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tv   The Day  Deutsche Welle  February 22, 2023 11:02pm-11:30pm CET

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ah, one year of the russian invasion of ukraine has once again turned a part of europe into a war zone. and once again, europe is where 2 worlds collide. today, russian president vladimir putin. welcome to the top, a diplomat from china to powerful allies that for now see i, blocking their world view, the west led by the united states. today you, as president biden sat down with leaders from eastern europe, a show of solidarity that russia and china would prefer to block out all the while knowing they have to take it in. i'm break off in berlin. this is the day. ah, the food is not preparing for peace of the country is preparing for board war as
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natives, eastern plank. here the front lines are collect your defense. we cannot allow russia to continue to chip away at you to p insecurity. must break the cycle of russian aggression, you know, better than anyone. what's at stake, this conflict? not just for your crane, but for the freedom of democracies throughout europe and around the world. also coming up, what about that partnership with no limits? russia and shine and say that's exactly what they have is it because of, or despite the war in ukraine. so she quit issues. the current international situation is complex and grave jewel quench, but china, russia relations have withstood the challenge, chose jane, and remained mature, resilient and stable. what did you hold on? hello, we are confronted with crises and chaos. so there are opportunities in crises. we
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and crises can be turned into opportunities. ah, what to our viewers watching on p b. as in the united states into all of you around the world. welcome. we begin the day with the u. s. president. it's extending america's hand and it's muscle to eastern europe. today. president biden met with leaders of nato's eastern european members. the countries that represent natives eastward expansion and the countries that now find themselves on the front line of russian aggression as ukraine marks one year of the russian invasion. u. s. president biden is here in europe to reassure allies that there are no cracks in the wall of transit lennox solidarity and security. take a listen to what leaders, european and american said to we each other. today. we are meeting almost exactly on the anniversary of the van, which has forever changed the history of our part of europe and which has an impact
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on the security situation across the world. the make sure that this brutal war against ukraine is rush us, find the leg. we also must be resolute in determining further a grayson and rolling back the current one. nato is standing strong and showing clear commitments towards your grain and it's people. we are seeing the ration of aggression over many years, georgia in 2008 crimea, and on boss in 2014, and then the full fledged invasion of ukraine last year. we cannot allow russia to continue to chip away at european security. we must break the cycle of russian aggression as natives eastern flank. you're the front lines of our collective
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defense and you know, better than anyone. what's at stake in this conflict? not gesture ukraine, but for the freedom of democracies throughout europe and around the world. will as russia invades ukraine, many eastern european countries, former soviet bloc countries, they find themselves at a frightful deja vu could russia aim? it's aggression at them yet again. or in a bid to reassure those nations nader has ramped up security on its eastern flank. the alliance has deployed extra troops to the baltic republics of estonia, lot via and lithuania, along with poland, slovakia, romania and non nato member. moldova are also nervous about moscow's intentions. increasing defense spending ramping up ammunition production, putting hundreds of thousands of troops on high hello. ne,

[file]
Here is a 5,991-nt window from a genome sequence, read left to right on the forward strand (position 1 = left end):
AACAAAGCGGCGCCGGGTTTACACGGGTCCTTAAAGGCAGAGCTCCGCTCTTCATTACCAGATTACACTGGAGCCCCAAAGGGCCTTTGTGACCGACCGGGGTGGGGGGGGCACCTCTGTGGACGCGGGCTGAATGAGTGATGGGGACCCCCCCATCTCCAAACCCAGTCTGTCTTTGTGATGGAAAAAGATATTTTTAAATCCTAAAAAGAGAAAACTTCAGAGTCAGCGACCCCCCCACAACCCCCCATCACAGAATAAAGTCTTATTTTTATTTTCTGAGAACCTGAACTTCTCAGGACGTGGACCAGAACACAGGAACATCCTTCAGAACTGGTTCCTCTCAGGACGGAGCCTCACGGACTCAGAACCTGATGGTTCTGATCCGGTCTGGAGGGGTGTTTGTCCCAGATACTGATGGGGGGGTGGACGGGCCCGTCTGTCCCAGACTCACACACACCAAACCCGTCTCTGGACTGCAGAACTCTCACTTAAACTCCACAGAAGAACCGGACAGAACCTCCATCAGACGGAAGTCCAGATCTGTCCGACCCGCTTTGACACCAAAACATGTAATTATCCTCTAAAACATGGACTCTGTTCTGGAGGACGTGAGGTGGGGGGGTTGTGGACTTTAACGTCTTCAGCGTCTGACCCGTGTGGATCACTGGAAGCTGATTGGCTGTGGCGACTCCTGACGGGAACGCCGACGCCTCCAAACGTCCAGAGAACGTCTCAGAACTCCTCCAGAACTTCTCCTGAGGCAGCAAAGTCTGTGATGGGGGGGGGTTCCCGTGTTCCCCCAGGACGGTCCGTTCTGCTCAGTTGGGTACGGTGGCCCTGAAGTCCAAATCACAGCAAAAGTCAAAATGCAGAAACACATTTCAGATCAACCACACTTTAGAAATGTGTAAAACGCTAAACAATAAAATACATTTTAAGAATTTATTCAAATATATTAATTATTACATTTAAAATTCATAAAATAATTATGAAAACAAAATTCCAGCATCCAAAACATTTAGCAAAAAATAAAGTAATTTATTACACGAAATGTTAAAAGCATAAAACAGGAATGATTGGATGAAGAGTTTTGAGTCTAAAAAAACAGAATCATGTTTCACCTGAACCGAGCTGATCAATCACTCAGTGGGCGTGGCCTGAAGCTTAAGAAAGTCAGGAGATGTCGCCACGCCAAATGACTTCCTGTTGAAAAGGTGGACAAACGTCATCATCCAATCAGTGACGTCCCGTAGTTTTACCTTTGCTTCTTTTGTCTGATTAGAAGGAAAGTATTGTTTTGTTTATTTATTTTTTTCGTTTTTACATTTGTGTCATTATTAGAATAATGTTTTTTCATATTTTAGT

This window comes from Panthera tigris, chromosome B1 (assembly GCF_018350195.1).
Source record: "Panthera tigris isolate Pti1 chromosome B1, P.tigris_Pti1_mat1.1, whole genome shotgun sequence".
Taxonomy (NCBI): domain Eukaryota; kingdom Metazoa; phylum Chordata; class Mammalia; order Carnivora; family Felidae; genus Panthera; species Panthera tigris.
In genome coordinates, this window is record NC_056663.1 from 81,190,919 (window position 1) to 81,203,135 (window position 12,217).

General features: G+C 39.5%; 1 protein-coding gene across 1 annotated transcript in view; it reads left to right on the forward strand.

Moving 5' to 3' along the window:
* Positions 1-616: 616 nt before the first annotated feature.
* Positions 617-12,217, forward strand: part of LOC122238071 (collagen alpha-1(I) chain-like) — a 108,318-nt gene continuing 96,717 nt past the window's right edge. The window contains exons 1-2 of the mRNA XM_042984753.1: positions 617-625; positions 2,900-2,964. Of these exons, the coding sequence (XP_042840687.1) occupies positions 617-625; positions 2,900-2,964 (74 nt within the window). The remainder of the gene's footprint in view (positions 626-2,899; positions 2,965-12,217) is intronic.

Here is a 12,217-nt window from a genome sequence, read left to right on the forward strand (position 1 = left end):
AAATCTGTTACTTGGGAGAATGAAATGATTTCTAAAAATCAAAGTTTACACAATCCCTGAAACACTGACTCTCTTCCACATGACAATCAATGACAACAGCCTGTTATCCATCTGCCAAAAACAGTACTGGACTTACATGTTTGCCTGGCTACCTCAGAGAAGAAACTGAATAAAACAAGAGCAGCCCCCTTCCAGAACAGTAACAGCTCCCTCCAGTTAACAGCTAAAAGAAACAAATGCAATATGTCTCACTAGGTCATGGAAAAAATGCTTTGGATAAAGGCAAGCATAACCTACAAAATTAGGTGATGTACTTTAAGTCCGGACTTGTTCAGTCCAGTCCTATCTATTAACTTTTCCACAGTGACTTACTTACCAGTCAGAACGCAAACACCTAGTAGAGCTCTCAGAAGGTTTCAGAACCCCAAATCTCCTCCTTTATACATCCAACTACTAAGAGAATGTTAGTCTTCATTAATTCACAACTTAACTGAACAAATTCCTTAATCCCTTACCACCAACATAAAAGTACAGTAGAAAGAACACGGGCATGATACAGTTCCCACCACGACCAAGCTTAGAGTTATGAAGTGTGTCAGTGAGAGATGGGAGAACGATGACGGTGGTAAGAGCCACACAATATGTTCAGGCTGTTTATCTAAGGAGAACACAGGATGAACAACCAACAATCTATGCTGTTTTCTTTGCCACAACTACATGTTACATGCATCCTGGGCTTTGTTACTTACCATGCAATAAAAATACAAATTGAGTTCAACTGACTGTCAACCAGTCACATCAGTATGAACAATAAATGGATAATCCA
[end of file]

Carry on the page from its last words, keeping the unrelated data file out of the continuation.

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2 is not the warring part in ukraine, but the company has led to a dramatic change in its strategy. the alliance is going back to its roots assess defense expert e and lisa is reinforced a shift in nato strategy away from thinking about expedition. nuclear strategy as discussed in a very serious way again. so all of these things that we hadn't really focused on for decades are now at the core of debates inside native since the start of russia invasion need to allies have continuously increased our support for ukraine, starting with simple anti tank weapons and missiles and then gradually deploying more advanced weapons, but with ukraine burning through a tillery shells and other ammunition much faster than the west can produce them. it is becoming difficult for nato countries to match the war time demand. these problems are not surprising, says richard sheriff, a retired british army general and natal for my deputy supreme allied commander,
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europe choices in the end of the day. if you want to fight, protect yourself, protect your country, protect ground and seize ground back. you need the heavy metal of armor forces including time, solid, infantry artillery on the light. and there's been lack of investment in that, as there has been a complete and frankly scandalous, lack of investment in the sinews of war. the ammunition logistic sustainability require nato has already doubled its forces on the eastern flank. in addition to 4 already existing battle groups in the baltic states and in poland, the alliance has established for more in south eastern europe. their plan is to strengthen air and missile defense systems and to feather of beef up the number of troops there. i think we should be talking about divisions not brigade. insignificant rail is significant numbers. a band of steel along nato's eastern